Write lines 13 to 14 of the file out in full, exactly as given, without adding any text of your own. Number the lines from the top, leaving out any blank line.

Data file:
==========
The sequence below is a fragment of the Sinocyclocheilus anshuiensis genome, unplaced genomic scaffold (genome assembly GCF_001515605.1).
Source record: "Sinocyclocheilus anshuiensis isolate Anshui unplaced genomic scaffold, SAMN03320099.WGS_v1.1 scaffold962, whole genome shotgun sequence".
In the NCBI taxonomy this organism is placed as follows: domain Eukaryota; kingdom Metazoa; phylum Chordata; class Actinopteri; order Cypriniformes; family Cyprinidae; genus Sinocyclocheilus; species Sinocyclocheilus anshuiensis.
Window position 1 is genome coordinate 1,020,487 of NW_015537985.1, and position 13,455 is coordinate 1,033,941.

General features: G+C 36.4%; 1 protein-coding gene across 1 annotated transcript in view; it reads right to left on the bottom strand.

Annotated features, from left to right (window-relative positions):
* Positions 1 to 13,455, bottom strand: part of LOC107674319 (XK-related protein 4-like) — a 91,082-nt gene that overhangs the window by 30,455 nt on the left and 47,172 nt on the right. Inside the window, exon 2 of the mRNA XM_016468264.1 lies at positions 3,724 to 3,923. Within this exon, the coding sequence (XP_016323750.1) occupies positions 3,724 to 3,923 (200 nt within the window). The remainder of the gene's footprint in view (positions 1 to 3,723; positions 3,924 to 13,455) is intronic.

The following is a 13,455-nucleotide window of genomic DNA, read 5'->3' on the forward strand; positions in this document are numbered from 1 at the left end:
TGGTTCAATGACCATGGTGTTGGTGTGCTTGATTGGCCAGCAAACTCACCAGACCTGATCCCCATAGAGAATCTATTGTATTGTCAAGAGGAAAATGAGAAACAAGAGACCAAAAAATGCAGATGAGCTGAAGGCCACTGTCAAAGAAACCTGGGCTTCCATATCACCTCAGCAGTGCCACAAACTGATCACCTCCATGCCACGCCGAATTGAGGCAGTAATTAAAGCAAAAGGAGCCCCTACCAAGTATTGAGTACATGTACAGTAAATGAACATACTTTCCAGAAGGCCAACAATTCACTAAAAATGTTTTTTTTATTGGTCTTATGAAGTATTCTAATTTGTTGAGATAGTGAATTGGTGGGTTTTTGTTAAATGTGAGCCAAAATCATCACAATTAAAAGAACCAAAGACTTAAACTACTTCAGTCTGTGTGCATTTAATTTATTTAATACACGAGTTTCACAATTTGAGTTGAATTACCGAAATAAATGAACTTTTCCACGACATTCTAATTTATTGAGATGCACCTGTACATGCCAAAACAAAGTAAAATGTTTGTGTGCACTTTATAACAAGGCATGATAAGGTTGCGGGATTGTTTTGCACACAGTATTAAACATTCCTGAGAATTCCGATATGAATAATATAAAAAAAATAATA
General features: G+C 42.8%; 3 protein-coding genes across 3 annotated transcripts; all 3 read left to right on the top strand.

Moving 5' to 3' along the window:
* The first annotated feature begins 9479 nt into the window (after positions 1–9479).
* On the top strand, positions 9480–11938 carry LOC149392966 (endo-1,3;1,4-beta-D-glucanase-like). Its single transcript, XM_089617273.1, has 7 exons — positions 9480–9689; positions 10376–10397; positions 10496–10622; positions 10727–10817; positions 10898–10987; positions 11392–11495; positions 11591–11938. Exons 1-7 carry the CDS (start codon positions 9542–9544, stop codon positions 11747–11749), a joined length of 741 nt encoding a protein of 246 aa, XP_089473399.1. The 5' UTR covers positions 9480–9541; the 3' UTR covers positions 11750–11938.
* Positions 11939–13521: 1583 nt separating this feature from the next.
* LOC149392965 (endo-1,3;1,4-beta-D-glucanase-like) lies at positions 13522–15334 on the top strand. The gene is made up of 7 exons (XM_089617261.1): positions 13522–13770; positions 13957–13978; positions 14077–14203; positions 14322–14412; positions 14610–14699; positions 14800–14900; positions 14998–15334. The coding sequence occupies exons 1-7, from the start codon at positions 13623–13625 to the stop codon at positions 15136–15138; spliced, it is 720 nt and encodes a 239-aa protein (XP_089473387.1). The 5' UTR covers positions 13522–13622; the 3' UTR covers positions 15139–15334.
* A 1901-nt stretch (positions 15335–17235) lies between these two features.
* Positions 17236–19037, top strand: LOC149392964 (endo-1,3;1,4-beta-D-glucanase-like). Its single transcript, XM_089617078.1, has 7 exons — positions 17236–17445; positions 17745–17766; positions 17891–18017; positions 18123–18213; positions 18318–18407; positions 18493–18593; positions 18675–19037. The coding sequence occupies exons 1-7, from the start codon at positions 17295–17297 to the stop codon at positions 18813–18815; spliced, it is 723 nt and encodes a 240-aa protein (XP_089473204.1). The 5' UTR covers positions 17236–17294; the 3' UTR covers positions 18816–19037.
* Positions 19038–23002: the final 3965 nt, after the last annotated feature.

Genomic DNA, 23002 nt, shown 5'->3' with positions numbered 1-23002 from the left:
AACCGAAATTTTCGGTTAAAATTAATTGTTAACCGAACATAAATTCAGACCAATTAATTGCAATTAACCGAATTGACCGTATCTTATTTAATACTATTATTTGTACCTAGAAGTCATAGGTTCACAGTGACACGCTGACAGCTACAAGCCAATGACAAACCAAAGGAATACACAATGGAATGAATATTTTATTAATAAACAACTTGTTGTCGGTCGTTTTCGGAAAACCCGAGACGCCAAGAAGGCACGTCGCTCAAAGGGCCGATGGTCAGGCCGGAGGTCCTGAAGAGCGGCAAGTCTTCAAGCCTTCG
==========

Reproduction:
* On the top strand, positions 9480–11938 carry LOC149392966 (endo-1,3;1,4-beta-D-glucanase-like). Its single transcript, XM_089617273.1, has 7 exons — positions 9480–9689; positions 10376–10397; positions 10496–10622; positions 10727–10817; positions 10898–10987; positions 11392–11495; positions 11591–11938. Exons 1-7 carry the CDS (start codon positions 9542–9544, stop codon positions 11747–11749), a joined length of 741 nt encoding a protein of 246 aa, XP_089473399.1. The 5' UTR covers positions 9480–9541; the 3' UTR covers positions 11750–11938.
* Positions 11939–13521: 1583 nt separating this feature from the next.